MIAMI — Hillary Clinton is turning to a major health issue in the battleground state of Florida with a visit Tuesday to a Miami neighborhood dealing with the first U.S. outbreak of the Zika virus.
Clinton will call on Republican congressional leaders to summon lawmakers back to Washington from their summer recess and pass emergency funding for the Zika response. She wants immediate action to either pass stalled legislation or craft a new bipartisan compromise, according to aides briefed on her plans.
The Democratic presidential nominee will be urging the action as she tours the Borinquen Medical Center, a health clinic close to the Wynwood area where 16 non-travel related cases of Zika have been diagnosed.
It's an issue that could affect votes in this crucial swing state where she has held a small advantage in recent polls. So far, Trump has not addressed the Zika response in depth, though he told a Florida television station last week that Gov. Rick Scott, a Republican, "really seems to have it under control in Florida."
Until this month, the only known Zika cases in the United States were in people who had recently traveled to Latin America or the Caribbean. Federal officials last week warned pregnant women to avoid the Miami neighborhood and a square-mile area around it.
Lawmakers left Washington in mid-July for a seven-week recess without approving any of the $1.9 billion that President Barack Obama requested in February to try to develop a vaccine and control the mosquitoes that carry the virus.
Obama, Clinton and Democrats blame Republicans for politicizing the legislation by adding a provision to a $1.1 billion take-it-or-leave-it measure that would have blocked Planned Parenthood clinics in Puerto Rico from receiving money.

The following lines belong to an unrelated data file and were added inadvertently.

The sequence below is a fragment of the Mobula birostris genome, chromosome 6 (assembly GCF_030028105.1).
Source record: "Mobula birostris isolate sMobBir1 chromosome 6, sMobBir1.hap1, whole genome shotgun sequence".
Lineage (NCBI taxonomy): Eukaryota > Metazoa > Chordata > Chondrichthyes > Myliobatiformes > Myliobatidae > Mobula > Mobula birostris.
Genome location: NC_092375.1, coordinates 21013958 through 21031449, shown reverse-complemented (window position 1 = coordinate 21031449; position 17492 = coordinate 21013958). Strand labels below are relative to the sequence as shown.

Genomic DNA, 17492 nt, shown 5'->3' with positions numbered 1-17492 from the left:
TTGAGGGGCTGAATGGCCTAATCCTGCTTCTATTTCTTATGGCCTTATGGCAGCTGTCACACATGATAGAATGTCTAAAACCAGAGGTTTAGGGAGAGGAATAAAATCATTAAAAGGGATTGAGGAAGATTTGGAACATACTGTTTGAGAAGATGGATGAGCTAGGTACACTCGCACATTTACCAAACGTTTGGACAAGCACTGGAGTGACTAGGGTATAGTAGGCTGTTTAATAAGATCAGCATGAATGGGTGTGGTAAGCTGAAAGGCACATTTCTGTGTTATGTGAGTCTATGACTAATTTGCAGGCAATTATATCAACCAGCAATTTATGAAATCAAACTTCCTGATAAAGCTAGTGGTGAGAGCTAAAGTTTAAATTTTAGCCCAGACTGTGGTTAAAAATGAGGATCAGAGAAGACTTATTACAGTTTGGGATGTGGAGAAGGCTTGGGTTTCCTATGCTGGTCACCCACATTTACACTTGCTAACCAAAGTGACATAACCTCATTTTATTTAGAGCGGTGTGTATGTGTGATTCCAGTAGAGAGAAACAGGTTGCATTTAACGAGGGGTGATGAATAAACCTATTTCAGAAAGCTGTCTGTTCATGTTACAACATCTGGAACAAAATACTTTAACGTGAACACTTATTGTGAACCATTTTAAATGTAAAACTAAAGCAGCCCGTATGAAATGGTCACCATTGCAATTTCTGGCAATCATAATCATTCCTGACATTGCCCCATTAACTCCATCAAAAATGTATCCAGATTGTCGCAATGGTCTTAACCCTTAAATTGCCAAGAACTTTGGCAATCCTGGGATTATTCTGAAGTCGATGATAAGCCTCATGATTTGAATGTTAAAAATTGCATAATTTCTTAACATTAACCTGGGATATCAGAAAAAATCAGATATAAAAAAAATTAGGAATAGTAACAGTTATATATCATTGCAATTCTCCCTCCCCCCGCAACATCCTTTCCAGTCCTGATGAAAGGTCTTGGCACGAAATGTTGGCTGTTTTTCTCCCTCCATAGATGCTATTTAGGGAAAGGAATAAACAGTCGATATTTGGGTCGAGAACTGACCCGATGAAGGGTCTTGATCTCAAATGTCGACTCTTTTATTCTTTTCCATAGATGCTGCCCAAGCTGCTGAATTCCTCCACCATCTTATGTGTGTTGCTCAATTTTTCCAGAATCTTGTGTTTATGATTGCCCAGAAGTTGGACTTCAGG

Republicans, in turn, say the administration has not spent money that has already been provided and it's the Democrats who are playing politics in an election year.
The focus on Zika comes in the midst of an economic debate between the two candidates following Trump's announcement of a retooled tax proposal including substantial tax cuts. At the same time, Trump is contending with concerns about his ability to serve as president, with a growing list of fellow Republicans deeming him unfit for the Oval Office.
Maine Sen. Susan Collins, a moderate long wary of Trump, became the latest Republican to announce her intent not to vote for her party's nominee. She said late Monday in a Washington Post op-ed she'd thought "long and hard" about whether she was obligated to support the GOP nominee and decided she could not. Collins wrote that she supports neither party's nominee, though previously she's said she's open to voting for Hillary Clinton.
The defection by a respected senator added to a chorus of GOP voices insisting they can't back Trump. Some 50 Republican former national security officials signed an open letter calling Trump the most reckless candidate in history, prompting a counterattack from Trump, who said the signers share blame with Clinton for making the world "a mess" and aiding the Islamic State group's formation.
The renewed focus on GOP discord is not the theme Trump has hoped to emphasize, especially as fresh polls appear to show Clinton widening her lead. But Trump suggested Tuesday there will be no dramatic change of strategy.
"I think it's just, you know, steadiness," Trump told Fox Business. "And it's just doing what I'm doing."
A day earlier, Trump had tried in a major policy speech at the Detroit Economic Club to turn the page on a dreadful stretch in his campaign by unveiling his new tax proposal, which would reduce to three the number of income tax brackets and cut corporate taxes to 15 percent. Clinton quickly accused Trump of offering "super big tax breaks" to huge companies and rich people and disputed his claim that she wanted the middle class to pay more.
The two candidates are headed toward a trio of televised showdowns. Late Monday, Clinton's campaign chairman announced she would take part in all three debates that the Commission on Presidential Debates is organizing. Trump has said he wants to debate Clinton but has complained that two of the debates are scheduled during NFL football games, claiming Democrats "rigged" the schedule.
As Clinton continued her efforts in Florida, Trump, too, had his eye on the most competitive states. A day after campaigning in Michigan, the real estate mogul planned a pair of rallies in North Carolina.
Lucey reported from Miami. Associated Press writers Lisa Lerer, Christopher S. Rugaber and Josh Boak contributed to this report.
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